For thousands of years, tracking animals has meant following their physical traces – footprints, fallen feathers and nests. But cutting-edge geospatial technology is revolutionising our ability to map their movements and behaviour.
GIScientist James Cheshire and designer Oliver Uberti discuss the creative and technical processes behind their efforts with scientists and wildlife experts around the world to collate billions of data points, from tracking elephants to counting penguins, and bring them to life visually in their new book entitled Where the Animals Go.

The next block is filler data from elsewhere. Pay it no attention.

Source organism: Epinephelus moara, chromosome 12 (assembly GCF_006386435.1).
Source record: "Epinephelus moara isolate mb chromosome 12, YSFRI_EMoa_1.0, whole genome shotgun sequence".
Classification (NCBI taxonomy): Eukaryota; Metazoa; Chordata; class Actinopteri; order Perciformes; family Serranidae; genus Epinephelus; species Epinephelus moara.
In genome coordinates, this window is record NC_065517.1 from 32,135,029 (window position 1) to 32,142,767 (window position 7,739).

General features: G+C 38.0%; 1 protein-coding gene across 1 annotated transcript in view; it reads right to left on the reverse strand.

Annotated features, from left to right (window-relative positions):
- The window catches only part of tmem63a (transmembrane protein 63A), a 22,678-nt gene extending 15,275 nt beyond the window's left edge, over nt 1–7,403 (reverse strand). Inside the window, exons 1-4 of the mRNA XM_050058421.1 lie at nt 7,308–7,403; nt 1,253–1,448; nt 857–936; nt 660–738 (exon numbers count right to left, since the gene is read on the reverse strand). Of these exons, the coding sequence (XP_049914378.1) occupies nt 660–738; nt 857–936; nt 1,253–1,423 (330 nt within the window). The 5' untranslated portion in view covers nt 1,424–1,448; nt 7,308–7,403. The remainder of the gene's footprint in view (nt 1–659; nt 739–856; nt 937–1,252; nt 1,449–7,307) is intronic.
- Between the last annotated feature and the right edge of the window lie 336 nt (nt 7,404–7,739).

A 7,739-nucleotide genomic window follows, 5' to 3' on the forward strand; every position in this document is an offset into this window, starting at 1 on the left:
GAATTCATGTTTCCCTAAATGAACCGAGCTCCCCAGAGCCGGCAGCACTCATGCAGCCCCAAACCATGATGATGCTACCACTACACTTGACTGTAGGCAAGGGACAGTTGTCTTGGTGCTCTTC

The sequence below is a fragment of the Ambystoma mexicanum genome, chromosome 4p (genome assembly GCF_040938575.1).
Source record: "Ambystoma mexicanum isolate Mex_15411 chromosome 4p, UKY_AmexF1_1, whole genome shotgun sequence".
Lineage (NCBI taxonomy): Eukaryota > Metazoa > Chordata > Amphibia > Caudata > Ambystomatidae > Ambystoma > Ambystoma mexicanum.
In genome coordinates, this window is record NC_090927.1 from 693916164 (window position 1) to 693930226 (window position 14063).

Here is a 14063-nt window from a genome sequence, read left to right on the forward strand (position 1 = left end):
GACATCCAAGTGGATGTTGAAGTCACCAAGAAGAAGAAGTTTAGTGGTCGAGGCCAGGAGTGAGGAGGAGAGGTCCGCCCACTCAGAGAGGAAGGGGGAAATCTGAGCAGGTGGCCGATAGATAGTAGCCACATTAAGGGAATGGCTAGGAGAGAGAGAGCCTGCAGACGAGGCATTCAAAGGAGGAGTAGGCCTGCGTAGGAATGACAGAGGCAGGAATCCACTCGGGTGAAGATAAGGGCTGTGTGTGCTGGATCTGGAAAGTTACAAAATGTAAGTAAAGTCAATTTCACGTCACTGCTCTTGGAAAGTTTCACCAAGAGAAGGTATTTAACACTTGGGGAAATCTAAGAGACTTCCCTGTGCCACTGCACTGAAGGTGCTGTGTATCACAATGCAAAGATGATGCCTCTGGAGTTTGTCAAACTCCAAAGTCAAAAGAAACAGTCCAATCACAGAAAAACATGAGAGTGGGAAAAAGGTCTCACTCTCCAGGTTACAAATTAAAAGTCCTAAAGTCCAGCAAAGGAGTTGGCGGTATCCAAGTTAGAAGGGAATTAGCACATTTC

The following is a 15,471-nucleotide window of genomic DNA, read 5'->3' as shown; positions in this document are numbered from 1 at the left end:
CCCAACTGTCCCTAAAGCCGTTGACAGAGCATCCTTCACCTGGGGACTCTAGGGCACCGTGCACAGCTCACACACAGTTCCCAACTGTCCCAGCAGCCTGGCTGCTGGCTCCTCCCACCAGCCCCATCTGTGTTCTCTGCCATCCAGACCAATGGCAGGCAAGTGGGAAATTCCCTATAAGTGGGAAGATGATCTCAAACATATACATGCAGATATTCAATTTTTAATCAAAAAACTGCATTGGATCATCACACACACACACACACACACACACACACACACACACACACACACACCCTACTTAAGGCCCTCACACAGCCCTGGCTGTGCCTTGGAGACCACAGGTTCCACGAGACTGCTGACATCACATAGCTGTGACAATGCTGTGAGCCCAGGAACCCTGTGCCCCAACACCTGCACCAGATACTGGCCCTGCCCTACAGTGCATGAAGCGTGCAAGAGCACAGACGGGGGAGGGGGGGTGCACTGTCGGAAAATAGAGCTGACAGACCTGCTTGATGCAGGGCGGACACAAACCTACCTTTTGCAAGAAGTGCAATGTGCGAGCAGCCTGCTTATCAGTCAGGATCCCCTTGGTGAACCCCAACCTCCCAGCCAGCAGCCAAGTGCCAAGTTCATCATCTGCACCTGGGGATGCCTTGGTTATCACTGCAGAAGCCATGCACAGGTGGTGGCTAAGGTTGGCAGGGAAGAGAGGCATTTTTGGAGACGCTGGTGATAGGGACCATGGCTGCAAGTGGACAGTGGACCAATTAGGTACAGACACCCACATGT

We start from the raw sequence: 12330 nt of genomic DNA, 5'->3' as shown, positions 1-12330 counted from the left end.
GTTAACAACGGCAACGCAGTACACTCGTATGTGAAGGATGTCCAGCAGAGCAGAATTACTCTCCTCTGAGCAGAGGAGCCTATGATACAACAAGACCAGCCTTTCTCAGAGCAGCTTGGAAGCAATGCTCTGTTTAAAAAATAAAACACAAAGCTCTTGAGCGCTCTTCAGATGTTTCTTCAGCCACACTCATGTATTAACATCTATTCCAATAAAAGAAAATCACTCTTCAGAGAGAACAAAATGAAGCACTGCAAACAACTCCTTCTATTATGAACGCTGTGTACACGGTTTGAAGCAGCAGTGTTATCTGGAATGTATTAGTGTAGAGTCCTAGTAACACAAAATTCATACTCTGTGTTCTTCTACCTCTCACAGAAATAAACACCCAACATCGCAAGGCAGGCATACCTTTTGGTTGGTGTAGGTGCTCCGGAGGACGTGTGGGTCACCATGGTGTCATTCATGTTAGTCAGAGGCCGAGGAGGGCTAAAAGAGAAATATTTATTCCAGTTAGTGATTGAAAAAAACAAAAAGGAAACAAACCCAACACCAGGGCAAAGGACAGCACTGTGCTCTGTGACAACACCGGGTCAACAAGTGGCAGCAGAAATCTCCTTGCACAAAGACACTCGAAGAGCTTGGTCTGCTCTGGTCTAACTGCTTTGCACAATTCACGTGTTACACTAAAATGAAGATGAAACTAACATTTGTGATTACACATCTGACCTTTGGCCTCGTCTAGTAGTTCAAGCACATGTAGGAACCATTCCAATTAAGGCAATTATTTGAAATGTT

Dr. James Cheshire is a geographer with a passion for mapping data. He is an Associate Professor at University College London, and recently received the Royal Geographical Society’s Cuthbert Peek award for ‘advancing geographical knowledge through the use of mappable Big Data’.
Oliver Uberti is a visual journalist, designer, and the recipient of many awards for his information graphics and art direction. From 2003 to 2012 he worked in the design department of National Geographic, most recently as Senior Design Editor.